YOU ARE HERE: LAT HomeCollections

The Conflict in Iraq

4 Iraqis Killed in Holy City Fighting

A battle breaks out as troops approach a mosque. Shiites say U.S. breached cease-fire.

June 03, 2004|Charles Duhigg | Times Staff Writer

KUFA, Iraq — At least four Iraqis were killed and 36 injured Wednesday as fighting continued between U.S. troops and militiamen in the holy cities of Najaf and Kufa, hospital officials and witnesses said. No U.S. casualties were reported.

Clashes erupted around dusk when U.S. tanks approached the Kufa mosque, controlled by dozens of militiamen loyal to Shiite Muslim cleric Muqtada Sadr. Gunfire and bombing sent nearby residents fleeing, witnesses said.

A spokesman for Shiite leaders attempting to negotiate a settlement accused U.S. forces of violating the cease-fire by attacking the mosque.

"The current events clearly show that the occupation forces are not sticking by their commitment to the cease-fire," said Heider Sufi, spokesman for the House of Shia in Najaf. "We hold the occupation forces responsible for these casualties." U.S. military officials said three teams of tanks and armored vehicles approached the Kufa mosque to inspect a nearby school suspected of being a base for mortar attacks against American troops.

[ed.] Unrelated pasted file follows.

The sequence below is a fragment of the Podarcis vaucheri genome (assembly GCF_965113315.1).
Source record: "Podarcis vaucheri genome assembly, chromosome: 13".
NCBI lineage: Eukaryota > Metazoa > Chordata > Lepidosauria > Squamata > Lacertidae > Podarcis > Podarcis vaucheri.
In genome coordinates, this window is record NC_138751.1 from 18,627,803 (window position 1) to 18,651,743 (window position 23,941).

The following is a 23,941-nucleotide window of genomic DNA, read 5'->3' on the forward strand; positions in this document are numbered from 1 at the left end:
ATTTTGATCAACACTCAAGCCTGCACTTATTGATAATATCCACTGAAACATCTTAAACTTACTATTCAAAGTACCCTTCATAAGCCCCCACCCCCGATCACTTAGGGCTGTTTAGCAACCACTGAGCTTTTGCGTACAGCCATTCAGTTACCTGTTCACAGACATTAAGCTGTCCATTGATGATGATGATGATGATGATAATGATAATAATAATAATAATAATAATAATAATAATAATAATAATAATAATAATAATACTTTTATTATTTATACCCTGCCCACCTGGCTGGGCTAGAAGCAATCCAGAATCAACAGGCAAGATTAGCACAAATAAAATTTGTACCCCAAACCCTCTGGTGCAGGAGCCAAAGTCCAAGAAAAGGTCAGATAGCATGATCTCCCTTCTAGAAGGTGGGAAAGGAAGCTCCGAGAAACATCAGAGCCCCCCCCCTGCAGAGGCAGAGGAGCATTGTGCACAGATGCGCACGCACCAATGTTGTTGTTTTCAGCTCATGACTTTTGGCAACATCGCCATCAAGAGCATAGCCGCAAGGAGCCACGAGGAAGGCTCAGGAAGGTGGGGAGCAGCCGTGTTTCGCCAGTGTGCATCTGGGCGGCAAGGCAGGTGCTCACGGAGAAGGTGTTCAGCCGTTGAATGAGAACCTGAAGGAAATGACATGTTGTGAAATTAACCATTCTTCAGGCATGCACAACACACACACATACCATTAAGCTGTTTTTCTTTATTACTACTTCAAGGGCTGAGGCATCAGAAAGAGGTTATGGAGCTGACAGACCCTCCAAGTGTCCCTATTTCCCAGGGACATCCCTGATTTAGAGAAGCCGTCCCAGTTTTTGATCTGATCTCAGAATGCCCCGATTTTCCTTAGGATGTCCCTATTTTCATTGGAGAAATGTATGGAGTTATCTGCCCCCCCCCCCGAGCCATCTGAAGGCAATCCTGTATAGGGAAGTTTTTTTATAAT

Tanks approaching the school quickly came under small-arms fire, and returned fire with .50-caliber machine guns and other weapons.

"We drew their fire, and we returned it," said Capt. Brandon Payne, 28, commander of the operation. "Every time we go out, we pick away at [the enemy's] defenses." The street leading to the mosque quickly cleared of pedestrians and traffic as buildings began spitting dust and bricks under the attack. Some Iraqis a few blocks away came out to watch the half-hour fight.

U.S. soldiers were ordered to avoid firing at the mosque.

Later, the three teams approached the Kufa mosque from the opposite direction in an attempt to draw insurgent fire. Militants attacked with rocket-propelled grenades, small arms and mortars as U.S. vehicles wound between mud-and-brick walls and palm groves. Soldiers said insurgents were using the mosque's minarets to guide mortar attacks.

In a separate incident, the U.S. military base between Najaf and Kufa came under mortar attack, raising large dust clouds near the army command center. A mortar shell also landed in a stadium near the base, causing the military to temporarily cancel a weapons buy-back program at the facility.

A Times special correspondent in Najaf contributed to this report.

Los Angeles Times Articles